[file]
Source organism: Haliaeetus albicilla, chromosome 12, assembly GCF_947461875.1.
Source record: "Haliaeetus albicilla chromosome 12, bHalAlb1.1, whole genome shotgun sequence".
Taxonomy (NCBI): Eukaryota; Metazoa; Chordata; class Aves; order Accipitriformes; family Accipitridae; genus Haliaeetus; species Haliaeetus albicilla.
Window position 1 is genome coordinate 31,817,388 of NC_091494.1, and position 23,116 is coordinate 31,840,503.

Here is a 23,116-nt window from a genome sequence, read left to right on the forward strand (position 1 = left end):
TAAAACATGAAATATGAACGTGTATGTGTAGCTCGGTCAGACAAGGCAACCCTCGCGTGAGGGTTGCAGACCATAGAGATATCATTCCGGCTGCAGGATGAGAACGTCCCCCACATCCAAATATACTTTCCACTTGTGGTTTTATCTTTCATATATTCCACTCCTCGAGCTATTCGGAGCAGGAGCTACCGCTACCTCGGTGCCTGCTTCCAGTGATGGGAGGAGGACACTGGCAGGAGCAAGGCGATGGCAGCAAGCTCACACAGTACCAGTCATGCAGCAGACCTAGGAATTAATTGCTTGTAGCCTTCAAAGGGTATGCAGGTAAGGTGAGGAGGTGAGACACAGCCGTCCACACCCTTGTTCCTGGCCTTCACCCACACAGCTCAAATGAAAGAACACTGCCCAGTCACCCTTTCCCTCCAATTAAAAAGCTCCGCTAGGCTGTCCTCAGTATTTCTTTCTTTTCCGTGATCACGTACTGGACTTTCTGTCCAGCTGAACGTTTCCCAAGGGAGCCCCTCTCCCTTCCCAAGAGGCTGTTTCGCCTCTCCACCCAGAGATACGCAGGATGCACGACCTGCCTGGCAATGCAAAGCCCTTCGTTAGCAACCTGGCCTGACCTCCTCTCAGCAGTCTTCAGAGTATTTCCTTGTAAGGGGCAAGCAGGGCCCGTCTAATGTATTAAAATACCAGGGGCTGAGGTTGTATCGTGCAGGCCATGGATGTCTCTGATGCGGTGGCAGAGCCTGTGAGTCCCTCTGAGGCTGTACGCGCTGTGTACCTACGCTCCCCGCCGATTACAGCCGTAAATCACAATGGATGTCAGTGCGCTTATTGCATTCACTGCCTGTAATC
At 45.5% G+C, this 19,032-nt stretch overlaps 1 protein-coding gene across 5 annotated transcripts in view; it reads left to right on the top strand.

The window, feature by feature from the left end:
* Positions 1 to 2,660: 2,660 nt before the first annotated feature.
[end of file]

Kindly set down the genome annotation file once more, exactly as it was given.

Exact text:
Source organism: Haliaeetus albicilla, chromosome 12, assembly GCF_947461875.1.
Source record: "Haliaeetus albicilla chromosome 12, bHalAlb1.1, whole genome shotgun sequence".
Taxonomy (NCBI): Eukaryota; Metazoa; Chordata; class Aves; order Accipitriformes; family Accipitridae; genus Haliaeetus; species Haliaeetus albicilla.
Window position 1 is genome coordinate 31,817,388 of NC_091494.1, and position 23,116 is coordinate 31,840,503.

Here is a 23,116-nt window from a genome sequence, read left to right on the forward strand (position 1 = left end):
TAAAACATGAAATATGAACGTGTATGTGTAGCTCGGTCAGACAAGGCAACCCTCGCGTGAGGGTTGCAGACCATAGAGATATCATTCCGGCTGCAGGATGAGAACGTCCCCCACATCCAAATATACTTTCCACTTGTGGTTTTATCTTTCATATATTCCACTCCTCGAGCTATTCGGAGCAGGAGCTACCGCTACCTCGGTGCCTGCTTCCAGTGATGGGAGGAGGACACTGGCAGGAGCAAGGCGATGGCAGCAAGCTCACACAGTACCAGTCATGCAGCAGACCTAGGAATTAATTGCTTGTAGCCTTCAAAGGGTATGCAGGTAAGGTGAGGAGGTGAGACACAGCCGTCCACACCCTTGTTCCTGGCCTTCACCCACACAGCTCAAATGAAAGAACACTGCCCAGTCACCCTTTCCCTCCAATTAAAAAGCTCCGCTAGGCTGTCCTCAGTATTTCTTTCTTTTCCGTGATCACGTACTGGACTTTCTGTCCAGCTGAACGTTTCCCAAGGGAGCCCCTCTCCCTTCCCAAGAGGCTGTTTCGCCTCTCCACCCAGAGATACGCAGGATGCACGACCTGCCTGGCAATGCAAAGCCCTTCGTTAGCAACCTGGCCTGACCTCCTCTCAGCAGTCTTCAGAGTATTTCCTTGTAAGGGGCAAGCAGGGCCCGTCTAATGTATTAAAATACCAGGGGCTGAGGTTGTATCGTGCAGGCCATGGATGTCTCTGATGCGGTGGCAGAGCCTGTGAGTCCCTCTGAGGCTGTACGCGCTGTGTACCTACGCTCCCCGCCGATTACAGCCGTAAATCACAATGGATGTCAGTGCGCTTATTGCATTCACTGCCTGTAATC
At 45.5% G+C, this 19,032-nt stretch overlaps 1 protein-coding gene across 5 annotated transcripts in view; it reads left to right on the top strand.

The window, feature by feature from the left end:
* Positions 1 to 2,660: 2,660 nt before the first annotated feature.